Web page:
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Sunday October 13, 2013 MYT 12:00:00 AM
Sunday October 13, 2013 MYT 8:22:03 AM
By ABBY WONG
A provocative journalist and wonderful writer gives us a book with a message so compelling that it will change the way we see the future.
WHAT if we suddenly vanish? How would nature cope with a lack of human beings?
Insects would take over our houses, which would rot beyond use, snow would pile up high or sheets of ice will form, as if we were back in an Ice Age....These frightening predictions are explained in great detail in A World Without Us, a bestselling book written by Alan Weisman, a journalist whose face is weathered by his fears for Mother Earth.
But that is the author’s old introspect. His new theory, as presented in his latest book, Countdown: Our Last, Best Hope For A Future On Earth, is the other side of the coin but equally haunting.
Travelling to more than 20 countries in over two years, Weisman sought answers to one question: What would the world be like if there are too many of us and too little of everything else – water, air, food?
The answers he discovers conjure up frightening scenarios that demand immediate attention, input and solutions from ecologists, hydrologists, geographers, and agronomists, not just the usual cast of engineers, economists and politicians. And now we, as laymen, can very well answer that question ourselves by following Weisman on his eye-opening journey.
The first stop, interestingly enough, is the holy land of Jerusalem. Immediately, the Ultra-Orthodox Jewish procreative tactic of “outbirthing” the Palestinians becomes anything but inspiring. Though Palestinians hope to boast double-digit population growth like their Israeli counterparts, they can’t. Their dwellings are walled and they are squished and squashed, making mobility an impossibility. What a sad chapter to begin this book with – yet I was hooked, nevertheless.
That chapter unveils a weary Earth and a first glimpse into Weisman’s thorn: population. Weisman believes either we manage the duplication of ourselves voluntarily or nature will do it for us brutally in the form of famine, thirst, climate chaos, crashing ecosystems, opportunistic diseases, and wars over dwindling resources.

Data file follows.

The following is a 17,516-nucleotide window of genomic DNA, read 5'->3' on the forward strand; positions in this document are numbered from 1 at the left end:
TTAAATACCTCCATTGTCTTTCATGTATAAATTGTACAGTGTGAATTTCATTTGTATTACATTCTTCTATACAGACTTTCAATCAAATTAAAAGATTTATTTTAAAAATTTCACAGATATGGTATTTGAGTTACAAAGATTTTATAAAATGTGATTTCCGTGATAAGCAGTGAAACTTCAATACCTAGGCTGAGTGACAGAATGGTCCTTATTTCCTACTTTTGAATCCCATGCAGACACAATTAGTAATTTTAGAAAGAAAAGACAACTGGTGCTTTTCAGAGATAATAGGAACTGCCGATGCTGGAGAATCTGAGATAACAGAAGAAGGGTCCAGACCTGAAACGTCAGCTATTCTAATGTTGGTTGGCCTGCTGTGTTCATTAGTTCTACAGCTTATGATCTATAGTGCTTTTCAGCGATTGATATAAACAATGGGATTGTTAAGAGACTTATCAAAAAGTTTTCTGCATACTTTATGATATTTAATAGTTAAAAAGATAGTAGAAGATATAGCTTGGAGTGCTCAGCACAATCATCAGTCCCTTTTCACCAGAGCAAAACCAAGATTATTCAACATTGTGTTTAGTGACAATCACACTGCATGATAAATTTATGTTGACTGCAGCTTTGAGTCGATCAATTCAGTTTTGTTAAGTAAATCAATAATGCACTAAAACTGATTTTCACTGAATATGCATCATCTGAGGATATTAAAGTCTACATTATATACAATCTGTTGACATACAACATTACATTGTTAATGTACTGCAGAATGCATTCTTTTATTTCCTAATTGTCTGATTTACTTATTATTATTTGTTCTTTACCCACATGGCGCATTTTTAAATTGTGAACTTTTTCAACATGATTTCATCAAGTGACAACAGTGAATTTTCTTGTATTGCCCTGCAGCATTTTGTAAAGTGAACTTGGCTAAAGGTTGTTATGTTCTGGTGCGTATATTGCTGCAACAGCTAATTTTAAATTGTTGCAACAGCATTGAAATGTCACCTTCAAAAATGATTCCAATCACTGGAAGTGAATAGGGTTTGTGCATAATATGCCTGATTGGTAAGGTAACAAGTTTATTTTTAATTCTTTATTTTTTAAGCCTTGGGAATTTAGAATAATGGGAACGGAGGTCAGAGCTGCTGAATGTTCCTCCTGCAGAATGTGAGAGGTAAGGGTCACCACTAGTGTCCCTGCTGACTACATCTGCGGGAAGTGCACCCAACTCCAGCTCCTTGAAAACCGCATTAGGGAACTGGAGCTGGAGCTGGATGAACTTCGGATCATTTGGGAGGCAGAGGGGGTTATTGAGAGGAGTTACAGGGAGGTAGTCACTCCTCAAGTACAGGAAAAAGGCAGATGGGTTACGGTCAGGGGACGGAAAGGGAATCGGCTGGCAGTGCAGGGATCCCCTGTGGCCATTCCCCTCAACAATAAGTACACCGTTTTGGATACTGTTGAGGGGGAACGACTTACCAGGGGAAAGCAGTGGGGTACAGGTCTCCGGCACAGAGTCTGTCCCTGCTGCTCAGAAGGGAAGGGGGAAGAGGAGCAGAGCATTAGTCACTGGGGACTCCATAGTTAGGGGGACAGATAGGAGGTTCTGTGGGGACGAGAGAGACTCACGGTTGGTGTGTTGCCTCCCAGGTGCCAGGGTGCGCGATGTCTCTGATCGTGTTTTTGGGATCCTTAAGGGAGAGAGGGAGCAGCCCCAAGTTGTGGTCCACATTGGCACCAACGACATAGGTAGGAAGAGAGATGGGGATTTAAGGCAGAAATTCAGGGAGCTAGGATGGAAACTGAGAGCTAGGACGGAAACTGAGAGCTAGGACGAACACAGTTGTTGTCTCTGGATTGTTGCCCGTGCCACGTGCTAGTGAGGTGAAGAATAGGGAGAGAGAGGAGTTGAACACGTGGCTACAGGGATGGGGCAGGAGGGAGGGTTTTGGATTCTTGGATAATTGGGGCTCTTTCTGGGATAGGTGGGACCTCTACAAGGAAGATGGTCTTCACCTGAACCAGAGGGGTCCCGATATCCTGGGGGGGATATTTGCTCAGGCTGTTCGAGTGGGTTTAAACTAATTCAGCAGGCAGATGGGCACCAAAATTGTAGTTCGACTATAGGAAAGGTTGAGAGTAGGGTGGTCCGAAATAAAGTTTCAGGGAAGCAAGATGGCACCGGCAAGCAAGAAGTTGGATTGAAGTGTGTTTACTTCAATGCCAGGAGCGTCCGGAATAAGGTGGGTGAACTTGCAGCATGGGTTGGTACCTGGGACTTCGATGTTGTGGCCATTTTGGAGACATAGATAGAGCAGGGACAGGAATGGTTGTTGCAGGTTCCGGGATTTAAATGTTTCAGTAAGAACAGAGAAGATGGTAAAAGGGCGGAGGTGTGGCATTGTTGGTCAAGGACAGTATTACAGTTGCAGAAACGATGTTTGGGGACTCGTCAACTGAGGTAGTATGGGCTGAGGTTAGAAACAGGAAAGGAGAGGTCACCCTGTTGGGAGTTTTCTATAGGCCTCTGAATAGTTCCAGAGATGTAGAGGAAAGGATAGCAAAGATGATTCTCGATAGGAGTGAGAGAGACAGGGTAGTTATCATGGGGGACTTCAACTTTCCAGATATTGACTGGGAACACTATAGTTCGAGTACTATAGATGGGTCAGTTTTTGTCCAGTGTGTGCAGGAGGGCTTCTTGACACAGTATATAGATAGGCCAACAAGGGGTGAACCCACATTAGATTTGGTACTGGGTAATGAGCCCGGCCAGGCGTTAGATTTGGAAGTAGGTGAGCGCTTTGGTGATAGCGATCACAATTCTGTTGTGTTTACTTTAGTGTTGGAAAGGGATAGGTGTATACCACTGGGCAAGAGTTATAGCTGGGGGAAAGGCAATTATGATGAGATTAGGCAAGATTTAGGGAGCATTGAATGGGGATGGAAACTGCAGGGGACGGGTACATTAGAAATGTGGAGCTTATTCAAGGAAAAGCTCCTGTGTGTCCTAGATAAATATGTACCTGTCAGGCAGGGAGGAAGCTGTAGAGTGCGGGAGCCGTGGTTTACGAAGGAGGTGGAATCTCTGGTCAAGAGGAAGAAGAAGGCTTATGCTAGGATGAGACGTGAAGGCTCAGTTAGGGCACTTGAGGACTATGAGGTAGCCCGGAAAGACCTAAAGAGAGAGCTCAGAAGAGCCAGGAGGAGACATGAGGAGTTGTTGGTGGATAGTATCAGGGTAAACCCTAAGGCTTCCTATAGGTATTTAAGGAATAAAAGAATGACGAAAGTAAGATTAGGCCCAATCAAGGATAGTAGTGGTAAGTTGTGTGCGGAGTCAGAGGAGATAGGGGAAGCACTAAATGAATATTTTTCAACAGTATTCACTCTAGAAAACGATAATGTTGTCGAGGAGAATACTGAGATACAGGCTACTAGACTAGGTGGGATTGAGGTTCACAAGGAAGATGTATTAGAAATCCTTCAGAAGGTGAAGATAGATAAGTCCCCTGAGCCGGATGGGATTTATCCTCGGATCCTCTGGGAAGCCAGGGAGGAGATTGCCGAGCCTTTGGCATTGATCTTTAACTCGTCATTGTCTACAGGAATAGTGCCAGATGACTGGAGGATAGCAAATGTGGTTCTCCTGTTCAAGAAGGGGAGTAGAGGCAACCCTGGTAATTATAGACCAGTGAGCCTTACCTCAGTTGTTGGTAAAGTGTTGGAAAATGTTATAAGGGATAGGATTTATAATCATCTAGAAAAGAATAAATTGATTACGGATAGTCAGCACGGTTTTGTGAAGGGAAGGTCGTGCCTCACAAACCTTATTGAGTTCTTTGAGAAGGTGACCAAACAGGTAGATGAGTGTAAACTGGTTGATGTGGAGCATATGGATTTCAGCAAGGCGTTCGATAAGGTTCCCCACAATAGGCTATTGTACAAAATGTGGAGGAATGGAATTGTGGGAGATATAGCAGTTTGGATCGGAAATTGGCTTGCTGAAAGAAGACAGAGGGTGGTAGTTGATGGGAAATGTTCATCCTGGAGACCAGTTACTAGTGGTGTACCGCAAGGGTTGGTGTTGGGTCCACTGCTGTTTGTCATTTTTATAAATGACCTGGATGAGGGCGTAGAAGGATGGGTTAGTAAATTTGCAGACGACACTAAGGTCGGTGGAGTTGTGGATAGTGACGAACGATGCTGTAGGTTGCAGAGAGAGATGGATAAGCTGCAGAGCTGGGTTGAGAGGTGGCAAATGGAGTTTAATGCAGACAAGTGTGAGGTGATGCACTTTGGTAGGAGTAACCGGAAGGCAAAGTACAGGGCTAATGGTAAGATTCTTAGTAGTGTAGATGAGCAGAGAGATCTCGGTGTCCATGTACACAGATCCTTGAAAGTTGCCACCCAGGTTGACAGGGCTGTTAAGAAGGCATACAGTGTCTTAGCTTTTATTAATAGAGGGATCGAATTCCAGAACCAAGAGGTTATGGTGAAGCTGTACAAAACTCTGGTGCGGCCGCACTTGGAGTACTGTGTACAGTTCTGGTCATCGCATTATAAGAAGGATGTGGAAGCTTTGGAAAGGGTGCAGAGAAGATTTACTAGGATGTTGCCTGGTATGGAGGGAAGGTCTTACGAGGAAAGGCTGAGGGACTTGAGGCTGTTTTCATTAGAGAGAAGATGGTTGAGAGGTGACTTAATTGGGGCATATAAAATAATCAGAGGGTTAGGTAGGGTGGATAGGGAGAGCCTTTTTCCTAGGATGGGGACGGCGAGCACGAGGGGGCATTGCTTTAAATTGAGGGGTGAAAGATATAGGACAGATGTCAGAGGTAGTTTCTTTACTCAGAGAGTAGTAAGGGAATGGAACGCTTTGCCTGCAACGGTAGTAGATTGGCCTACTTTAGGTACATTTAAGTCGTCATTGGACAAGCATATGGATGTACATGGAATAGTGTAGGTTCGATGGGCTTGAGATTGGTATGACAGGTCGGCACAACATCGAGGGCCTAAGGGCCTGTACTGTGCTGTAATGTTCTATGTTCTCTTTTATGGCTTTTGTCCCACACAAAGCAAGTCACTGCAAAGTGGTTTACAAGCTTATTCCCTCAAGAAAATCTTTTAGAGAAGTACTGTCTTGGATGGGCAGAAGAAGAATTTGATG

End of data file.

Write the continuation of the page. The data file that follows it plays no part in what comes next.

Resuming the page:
This meta crisis, whose urgency trumps all economic, political, cultural and religious differences, is frighteningly real. Weisman trudged down into the valleys only to see dried up orchards and cracked river beds; into the forests where the existence of even the most trivial species, butterflies, is important to human existence; and into the slums of Mumbai – a microscopic version of a world reaching 10 billion in population. And what he saw is a world bursting at its seams. Hunger, deprivation, pollution, destitution, prostitution, abuse ... the list of woes goes on. Name anything that portends disaster, and you’ll find it here in this book, and the culprits are you and I, us, humankind.
Wait. This book is good not because of the endless problems it forces our eyes to confront. As the mega crisis tramps across borders and gyrates around religions, politics, economics, science and culture, it is necessary that we understand all of these factors to help answer the question Weisman asks.
Although journalists rarely claim depth in any field, as they are trained to ask common sense questions and translate answers for laymen to understand, Weisman is an extraordinary journalist in his presentation of these various ruinous aspects of a ruined world.
Without sounding at all polemic, he maps the intricacies between these aspects. Whether it is liturgies, histories, feminism, nationalities, tribes, beliefs and finance, Weisman sheds light like a storyteller armed with boundless knowledge and blessed with a voice profoundly enlightening and moving. He makes Ponzi finance, for example, as easy as ABC, and his recounting of Iran’s convoluted history, from Shah to Ahmadinejad, is awe-inspiring.
The book is designed to be readable despite its rather haunting subject. Like the catchy lyrics of a chart-topping pop song that linger in your head incessantly, Weisman’s words resound in your ear, making his book nearly impossible to put down.
Wielding simple yet stylish prose, Weisman is a master of description. He describes, for instance, on one page that Yoshio Takeya, a young Japanese man who opts for a reclusive life far away from the city, has bowl-cut hair plastered on his forehead. Just as quickly as the image of Takeya is conjured up, a picture of him appears on the next page. The two images are confluent to near perfection.
And how poignantly beautiful Iran becomes when seen through Weisman’s eyes and described by his words, and how melancholically alluring is Dharavi, the world’s biggest slum in India, when it is not stereotyped as a dumpsite, as most writers would describe it.
Weisman’s charisma emanates from the pages, intoxicating and engaging.
Never mind that the burgeoning effects of our cumulative presence is wreaking havoc on our precious planet. We are still blessed with a provocative journalist and wonderful writer of a marvellous book whose message is so compelling that it will change the way we see our existence and our future.
“What future will be there for our kids?” I ask myself.
“A bleak one,” I answer.
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Lifestyle, Countdown: Our Last, Best Hope For A Future On Earth, Alan Weisman, book, review
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